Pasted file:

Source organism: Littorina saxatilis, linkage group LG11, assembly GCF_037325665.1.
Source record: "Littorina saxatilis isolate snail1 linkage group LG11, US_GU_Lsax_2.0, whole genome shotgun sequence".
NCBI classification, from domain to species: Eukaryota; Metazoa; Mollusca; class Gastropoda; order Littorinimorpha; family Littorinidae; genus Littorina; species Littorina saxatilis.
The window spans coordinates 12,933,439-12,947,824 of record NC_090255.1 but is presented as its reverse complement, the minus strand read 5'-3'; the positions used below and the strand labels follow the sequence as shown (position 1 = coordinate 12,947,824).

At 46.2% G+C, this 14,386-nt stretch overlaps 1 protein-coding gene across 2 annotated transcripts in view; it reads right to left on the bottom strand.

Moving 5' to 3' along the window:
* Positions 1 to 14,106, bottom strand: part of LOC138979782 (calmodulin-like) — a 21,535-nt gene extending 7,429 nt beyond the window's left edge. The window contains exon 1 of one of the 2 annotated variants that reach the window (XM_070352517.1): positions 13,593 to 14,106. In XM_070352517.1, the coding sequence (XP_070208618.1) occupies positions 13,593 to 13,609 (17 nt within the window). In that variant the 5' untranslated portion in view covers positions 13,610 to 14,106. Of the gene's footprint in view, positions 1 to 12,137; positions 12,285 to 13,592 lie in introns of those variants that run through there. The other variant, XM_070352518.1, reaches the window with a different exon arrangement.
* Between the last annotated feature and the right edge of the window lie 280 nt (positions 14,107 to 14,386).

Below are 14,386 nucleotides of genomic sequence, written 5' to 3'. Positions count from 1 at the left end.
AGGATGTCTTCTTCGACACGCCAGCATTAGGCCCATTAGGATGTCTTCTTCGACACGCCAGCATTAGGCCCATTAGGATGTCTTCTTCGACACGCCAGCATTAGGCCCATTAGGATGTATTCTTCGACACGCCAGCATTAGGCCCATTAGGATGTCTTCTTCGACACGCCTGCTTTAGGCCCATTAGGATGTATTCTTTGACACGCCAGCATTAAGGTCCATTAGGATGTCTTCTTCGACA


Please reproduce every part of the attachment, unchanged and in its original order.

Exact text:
Source organism: Littorina saxatilis, linkage group LG11, assembly GCF_037325665.1.
Source record: "Littorina saxatilis isolate snail1 linkage group LG11, US_GU_Lsax_2.0, whole genome shotgun sequence".
NCBI classification, from domain to species: Eukaryota; Metazoa; Mollusca; class Gastropoda; order Littorinimorpha; family Littorinidae; genus Littorina; species Littorina saxatilis.
The window spans coordinates 12,933,439-12,947,824 of record NC_090255.1 but is presented as its reverse complement, the minus strand read 5'-3'; the positions used below and the strand labels follow the sequence as shown (position 1 = coordinate 12,947,824).

At 46.2% G+C, this 14,386-nt stretch overlaps 1 protein-coding gene across 2 annotated transcripts in view; it reads right to left on the bottom strand.

Moving 5' to 3' along the window:
* Positions 1 to 14,106, bottom strand: part of LOC138979782 (calmodulin-like) — a 21,535-nt gene extending 7,429 nt beyond the window's left edge. The window contains exon 1 of one of the 2 annotated variants that reach the window (XM_070352517.1): positions 13,593 to 14,106. In XM_070352517.1, the coding sequence (XP_070208618.1) occupies positions 13,593 to 13,609 (17 nt within the window). In that variant the 5' untranslated portion in view covers positions 13,610 to 14,106. Of the gene's footprint in view, positions 1 to 12,137; positions 12,285 to 13,592 lie in introns of those variants that run through there. The other variant, XM_070352518.1, reaches the window with a different exon arrangement.
* Between the last annotated feature and the right edge of the window lie 280 nt (positions 14,107 to 14,386).

Below are 14,386 nucleotides of genomic sequence, written 5' to 3'. Positions count from 1 at the left end.
AGGATGTCTTCTTCGACACGCCAGCATTAGGCCCATTAGGATGTCTTCTTCGACACGCCAGCATTAGGCCCATTAGGATGTCTTCTTCGACACGCCAGCATTAGGCCCATTAGGATGTATTCTTCGACACGCCAGCATTAGGCCCATTAGGATGTCTTCTTCGACACGCCTGCTTTAGGCCCATTAGGATGTATTCTTTGACACGCCAGCATTAAGGTCCATTAGGATGTCTTCTTCGACA